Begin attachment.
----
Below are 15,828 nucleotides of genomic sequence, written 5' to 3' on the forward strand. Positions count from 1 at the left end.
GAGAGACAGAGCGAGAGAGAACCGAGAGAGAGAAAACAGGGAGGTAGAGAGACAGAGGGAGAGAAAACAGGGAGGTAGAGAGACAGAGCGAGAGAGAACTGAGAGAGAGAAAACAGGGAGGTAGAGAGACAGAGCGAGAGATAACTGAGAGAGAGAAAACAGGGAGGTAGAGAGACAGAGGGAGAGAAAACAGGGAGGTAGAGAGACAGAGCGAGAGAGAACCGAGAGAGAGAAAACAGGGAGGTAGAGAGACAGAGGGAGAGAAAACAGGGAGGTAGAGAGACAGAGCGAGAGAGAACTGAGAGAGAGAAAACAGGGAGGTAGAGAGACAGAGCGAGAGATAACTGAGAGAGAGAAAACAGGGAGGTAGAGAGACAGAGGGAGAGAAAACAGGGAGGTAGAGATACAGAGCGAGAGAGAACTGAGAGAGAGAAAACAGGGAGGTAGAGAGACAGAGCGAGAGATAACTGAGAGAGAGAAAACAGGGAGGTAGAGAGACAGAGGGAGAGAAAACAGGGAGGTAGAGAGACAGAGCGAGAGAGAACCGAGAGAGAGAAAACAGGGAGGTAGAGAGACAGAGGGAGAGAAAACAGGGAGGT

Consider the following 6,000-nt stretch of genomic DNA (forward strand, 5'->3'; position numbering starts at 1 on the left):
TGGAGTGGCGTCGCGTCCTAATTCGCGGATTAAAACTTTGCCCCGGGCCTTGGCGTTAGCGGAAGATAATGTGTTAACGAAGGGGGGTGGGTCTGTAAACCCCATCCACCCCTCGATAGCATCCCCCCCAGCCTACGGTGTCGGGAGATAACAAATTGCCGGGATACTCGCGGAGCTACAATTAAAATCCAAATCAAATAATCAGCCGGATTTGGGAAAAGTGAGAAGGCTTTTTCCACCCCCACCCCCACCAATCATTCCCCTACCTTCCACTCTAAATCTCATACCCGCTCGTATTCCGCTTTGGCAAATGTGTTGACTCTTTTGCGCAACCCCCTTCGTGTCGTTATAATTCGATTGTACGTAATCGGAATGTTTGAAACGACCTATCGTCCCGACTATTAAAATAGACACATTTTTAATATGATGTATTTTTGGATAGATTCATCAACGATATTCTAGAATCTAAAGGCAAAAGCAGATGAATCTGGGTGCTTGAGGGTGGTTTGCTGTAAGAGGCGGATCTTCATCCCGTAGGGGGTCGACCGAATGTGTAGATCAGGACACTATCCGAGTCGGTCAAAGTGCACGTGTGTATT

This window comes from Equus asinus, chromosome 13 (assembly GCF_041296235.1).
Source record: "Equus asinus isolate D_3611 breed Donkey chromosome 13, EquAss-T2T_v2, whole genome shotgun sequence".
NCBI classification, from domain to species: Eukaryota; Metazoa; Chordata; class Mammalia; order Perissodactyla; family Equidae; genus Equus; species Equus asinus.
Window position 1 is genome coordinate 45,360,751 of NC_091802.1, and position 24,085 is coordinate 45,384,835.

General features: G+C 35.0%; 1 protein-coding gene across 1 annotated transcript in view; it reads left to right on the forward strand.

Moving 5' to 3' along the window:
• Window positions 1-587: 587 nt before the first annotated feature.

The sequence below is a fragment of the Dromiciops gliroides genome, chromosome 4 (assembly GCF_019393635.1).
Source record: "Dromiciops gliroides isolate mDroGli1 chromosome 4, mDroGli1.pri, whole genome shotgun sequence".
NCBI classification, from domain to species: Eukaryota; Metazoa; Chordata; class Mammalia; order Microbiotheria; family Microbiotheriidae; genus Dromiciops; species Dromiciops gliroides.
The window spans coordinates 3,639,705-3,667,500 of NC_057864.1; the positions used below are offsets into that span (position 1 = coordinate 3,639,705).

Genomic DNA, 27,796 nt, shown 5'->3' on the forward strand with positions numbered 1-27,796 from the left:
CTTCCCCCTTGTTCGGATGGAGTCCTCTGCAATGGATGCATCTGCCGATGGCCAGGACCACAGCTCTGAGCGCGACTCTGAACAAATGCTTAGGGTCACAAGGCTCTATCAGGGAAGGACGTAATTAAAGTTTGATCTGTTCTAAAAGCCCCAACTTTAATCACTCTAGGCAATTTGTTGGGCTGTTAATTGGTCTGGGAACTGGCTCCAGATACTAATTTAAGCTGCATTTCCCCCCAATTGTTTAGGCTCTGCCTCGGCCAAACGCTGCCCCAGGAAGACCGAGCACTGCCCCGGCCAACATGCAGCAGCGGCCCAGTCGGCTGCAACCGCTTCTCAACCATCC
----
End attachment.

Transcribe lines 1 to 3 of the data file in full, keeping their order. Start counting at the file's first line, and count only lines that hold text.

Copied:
Below are 15,828 nucleotides of genomic sequence, written 5' to 3' on the forward strand. Positions count from 1 at the left end.
GAGAGACAGAGCGAGAGAGAACCGAGAGAGAGAAAACAGGGAGGTAGAGAGACAGAGGGAGAGAAAACAGGGAGGTAGAGAGACAGAGCGAGAGAGAACTGAGAGAGAGAAAACAGGGAGGTAGAGAGACAGAGCGAGAGATAACTGAGAGAGAGAAAACAGGGAGGTAGAGAGACAGAGGGAGAGAAAACAGGGAGGTAGAGAGACAGAGCGAGAGAGAACCGAGAGAGAGAAAACAGGGAGGTAGAGAGACAGAGGGAGAGAAAACAGGGAGGTAGAGAGACAGAGCGAGAGAGAACTGAGAGAGAGAAAACAGGGAGGTAGAGAGACAGAGCGAGAGATAACTGAGAGAGAGAAAACAGGGAGGTAGAGAGACAGAGGGAGAGAAAACAGGGAGGTAGAGATACAGAGCGAGAGAGAACTGAGAGAGAGAAAACAGGGAGGTAGAGAGACAGAGCGAGAGATAACTGAGAGAGAGAAAACAGGGAGGTAGAGAGACAGAGGGAGAGAAAACAGGGAGGTAGAGAGACAGAGCGAGAGAGAACCGAGAGAGAGAAAACAGGGAGGTAGAGAGACAGAGGGAGAGAAAACAGGGAGGT

Consider the following 6,000-nt stretch of genomic DNA (forward strand, 5'->3'; position numbering starts at 1 on the left):